This study pointed to the notion that dogs can be important for human health and well-being in adulthood. Phenomenology was used as a research paradigm to obtain a visceral view of participants. The research on the phenomena of relationships with dogs indicated that there are psychological and physical benefits to pet ownership. The present study provided insight on adult dog-owner relationships and embedded dynamics of attachment theory as the theoretical framework. Understanding how ownercompanion dog relationships promote positive well-being among adults may help develop key insights to inform professionals in mental health [12,18,19]. The information from this study may also be used as a basis for future therapies when treating dogowners with psychological challenges or who are experiencing stressful periods. Findings from this study can also provide practical information to help others make informed decisions on the potential benefits and challenges from owner-companion dog relationships in adulthood. Given that this study only explored the lived experiences of dog owners in the southeastern region of the US, future researchers could extend this study to include other geographical areas in the United States. Rental property owners could consider this study when ruling over the presence of pets in the rental property. Policies that enforce “no pets” on the premises are likely to force homeowners and condominium dwellers to relinquish their pets [20]. By simply excluding pet ownership in rental policies, the potential lessee forfeits the positive benefits of being a pet owner.
The implications of findings from this study also apply to policies pertaining to natural disaster planning. Findings from this study should be communicated to state and local emergency planners as they could consider this research when implementing policies and evacuation assistance programs for pet owners during emergency planning and natural disasters. Chadwin [21] found that during natural disasters such as hurricanes and floods, pet owners were unwilling to leave their pets behind due to lack of support and sufficient resources. Owners resisted evacuation orders and those who left their pets behind attempted to re-enter dangerous evacuation zones to rescue their pets [21,22]. Intense grief and depression were often experienced by individuals who were forced to abandon their pets during natural disasters [23]. Given these considerations, emergency planning protocols must be reformed to include the safety of pets.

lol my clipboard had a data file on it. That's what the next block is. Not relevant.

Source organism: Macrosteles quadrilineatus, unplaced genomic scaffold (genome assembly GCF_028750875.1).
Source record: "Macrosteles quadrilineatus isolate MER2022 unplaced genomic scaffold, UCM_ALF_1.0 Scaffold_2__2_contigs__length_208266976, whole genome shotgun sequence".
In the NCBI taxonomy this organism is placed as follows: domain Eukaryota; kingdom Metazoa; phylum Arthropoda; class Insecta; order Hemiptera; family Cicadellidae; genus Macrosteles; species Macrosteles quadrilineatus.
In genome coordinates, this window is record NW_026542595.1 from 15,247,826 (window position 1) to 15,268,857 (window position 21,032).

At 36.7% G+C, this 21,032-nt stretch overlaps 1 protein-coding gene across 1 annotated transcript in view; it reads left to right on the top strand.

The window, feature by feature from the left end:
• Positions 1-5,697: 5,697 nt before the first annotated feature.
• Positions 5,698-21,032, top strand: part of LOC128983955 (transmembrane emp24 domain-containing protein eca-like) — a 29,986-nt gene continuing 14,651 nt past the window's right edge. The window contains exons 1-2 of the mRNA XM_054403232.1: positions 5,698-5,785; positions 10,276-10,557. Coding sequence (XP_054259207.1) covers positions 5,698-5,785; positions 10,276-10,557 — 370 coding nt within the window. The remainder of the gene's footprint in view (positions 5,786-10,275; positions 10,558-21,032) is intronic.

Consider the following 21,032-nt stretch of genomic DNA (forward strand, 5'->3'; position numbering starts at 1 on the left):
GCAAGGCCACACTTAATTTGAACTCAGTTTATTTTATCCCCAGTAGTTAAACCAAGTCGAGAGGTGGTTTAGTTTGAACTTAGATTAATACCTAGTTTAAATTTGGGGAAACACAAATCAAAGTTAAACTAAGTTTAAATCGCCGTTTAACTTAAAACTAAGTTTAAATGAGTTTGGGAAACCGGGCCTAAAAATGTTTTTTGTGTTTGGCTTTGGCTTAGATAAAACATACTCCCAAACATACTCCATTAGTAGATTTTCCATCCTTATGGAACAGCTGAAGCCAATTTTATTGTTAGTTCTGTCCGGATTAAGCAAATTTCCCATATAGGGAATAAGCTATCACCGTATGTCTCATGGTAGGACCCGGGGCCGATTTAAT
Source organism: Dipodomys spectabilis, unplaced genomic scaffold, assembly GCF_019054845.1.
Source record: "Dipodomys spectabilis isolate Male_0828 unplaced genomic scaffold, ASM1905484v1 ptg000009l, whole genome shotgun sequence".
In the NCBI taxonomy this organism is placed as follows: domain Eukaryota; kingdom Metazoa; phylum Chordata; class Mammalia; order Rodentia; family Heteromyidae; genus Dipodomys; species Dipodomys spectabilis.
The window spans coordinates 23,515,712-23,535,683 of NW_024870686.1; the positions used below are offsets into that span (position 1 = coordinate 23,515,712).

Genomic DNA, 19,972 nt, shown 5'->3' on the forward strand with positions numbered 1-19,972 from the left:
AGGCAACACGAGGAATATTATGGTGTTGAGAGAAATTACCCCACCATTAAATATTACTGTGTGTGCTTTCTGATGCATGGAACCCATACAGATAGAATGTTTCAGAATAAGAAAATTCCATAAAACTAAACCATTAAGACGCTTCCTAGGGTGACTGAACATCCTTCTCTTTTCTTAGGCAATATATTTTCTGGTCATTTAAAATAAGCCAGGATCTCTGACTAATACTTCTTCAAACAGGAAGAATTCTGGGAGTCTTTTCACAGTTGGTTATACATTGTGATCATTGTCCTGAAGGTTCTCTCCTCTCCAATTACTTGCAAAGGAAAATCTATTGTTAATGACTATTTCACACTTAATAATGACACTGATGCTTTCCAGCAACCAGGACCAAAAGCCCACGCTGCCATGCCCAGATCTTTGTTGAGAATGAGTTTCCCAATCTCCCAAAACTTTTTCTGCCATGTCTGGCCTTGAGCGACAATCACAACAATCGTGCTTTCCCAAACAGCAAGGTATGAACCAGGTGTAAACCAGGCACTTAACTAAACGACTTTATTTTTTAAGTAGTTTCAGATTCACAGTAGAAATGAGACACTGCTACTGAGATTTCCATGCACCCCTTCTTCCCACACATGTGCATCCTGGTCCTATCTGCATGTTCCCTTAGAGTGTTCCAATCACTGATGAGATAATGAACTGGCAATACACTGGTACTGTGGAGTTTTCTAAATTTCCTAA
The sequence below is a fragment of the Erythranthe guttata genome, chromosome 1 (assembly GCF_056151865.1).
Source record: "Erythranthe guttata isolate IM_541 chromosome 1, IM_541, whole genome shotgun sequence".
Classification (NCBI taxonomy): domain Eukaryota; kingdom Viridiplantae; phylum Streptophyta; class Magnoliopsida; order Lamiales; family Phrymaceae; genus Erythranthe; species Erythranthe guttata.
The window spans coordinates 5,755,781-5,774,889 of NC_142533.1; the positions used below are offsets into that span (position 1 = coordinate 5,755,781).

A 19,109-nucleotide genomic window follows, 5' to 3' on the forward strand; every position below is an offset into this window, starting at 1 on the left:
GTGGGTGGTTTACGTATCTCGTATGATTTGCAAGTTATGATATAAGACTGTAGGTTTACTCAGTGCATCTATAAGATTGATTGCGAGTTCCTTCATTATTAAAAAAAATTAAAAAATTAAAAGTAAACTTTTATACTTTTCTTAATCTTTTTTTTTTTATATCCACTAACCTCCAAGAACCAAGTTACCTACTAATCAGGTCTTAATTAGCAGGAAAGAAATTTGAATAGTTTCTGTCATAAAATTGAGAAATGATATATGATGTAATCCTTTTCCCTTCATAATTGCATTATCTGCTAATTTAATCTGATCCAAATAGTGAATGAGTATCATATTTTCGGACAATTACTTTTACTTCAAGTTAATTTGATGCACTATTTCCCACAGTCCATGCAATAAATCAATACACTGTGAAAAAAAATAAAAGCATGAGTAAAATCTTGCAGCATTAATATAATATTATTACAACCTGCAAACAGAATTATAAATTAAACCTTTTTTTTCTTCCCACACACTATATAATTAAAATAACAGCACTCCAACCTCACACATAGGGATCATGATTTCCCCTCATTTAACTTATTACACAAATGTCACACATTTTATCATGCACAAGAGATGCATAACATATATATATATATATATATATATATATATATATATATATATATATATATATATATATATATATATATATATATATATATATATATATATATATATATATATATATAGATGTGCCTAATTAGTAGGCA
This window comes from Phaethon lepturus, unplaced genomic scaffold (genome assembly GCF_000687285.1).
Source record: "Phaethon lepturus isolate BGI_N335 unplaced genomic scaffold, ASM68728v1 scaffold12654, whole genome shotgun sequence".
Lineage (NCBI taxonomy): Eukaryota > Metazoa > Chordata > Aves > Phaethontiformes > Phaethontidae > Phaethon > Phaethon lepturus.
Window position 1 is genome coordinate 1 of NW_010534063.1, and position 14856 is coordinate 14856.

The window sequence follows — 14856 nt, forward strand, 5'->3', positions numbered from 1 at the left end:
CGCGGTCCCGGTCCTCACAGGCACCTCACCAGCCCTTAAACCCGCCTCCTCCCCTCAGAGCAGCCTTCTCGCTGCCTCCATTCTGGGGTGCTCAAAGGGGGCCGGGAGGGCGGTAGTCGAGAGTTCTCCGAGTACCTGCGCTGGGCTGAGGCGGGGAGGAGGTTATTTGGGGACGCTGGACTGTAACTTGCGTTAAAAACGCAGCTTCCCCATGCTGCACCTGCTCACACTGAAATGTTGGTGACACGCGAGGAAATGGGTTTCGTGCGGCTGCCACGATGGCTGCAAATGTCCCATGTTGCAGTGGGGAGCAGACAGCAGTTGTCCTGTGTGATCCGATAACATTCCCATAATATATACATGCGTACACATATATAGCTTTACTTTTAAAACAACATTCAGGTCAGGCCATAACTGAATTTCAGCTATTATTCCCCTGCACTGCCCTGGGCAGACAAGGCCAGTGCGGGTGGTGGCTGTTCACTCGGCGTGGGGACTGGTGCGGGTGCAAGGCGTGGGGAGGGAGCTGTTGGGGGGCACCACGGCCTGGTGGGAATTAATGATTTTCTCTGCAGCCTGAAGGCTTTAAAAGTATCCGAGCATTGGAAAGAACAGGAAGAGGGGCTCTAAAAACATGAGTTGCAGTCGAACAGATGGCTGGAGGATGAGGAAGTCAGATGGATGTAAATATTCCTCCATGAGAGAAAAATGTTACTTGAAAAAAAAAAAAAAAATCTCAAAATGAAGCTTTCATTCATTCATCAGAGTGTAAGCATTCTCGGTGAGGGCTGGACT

Pets have been established as family members and ensuring human well-being and maintaining health. Pets have the potential to become catalysts to bring humanity together through crisis, while at the same time they require care and compassion [24-27]. Given that this study was not conducted during the Covid-19 Pandemic outbreak, future research could focus on the role of pets in managing or maintain well-being, as well as the concerns, stressors and difficulties in caring for pets during uncertainty and stress related to the Covid-19 pandemic. The dog owners who participated in this study expressed that pet dogs are reliable friends in good times and bad times. While providing companionship and unconditional love, dogs can contribute to the owners’ well-being. It can be concluded that dogs can be “man’s best friend”. Relationships with dogs can be beneficial in many areas of an owners’ life. Similar interspecies relationships and benefits accrued from them may be discovered in other parts of the world.

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© 2021 Effie Heotis, This is an open access article distributed under the terms of the Creative Commons Attribution License , which permits unrestricted use, distribution, and build upon your work non-commercially.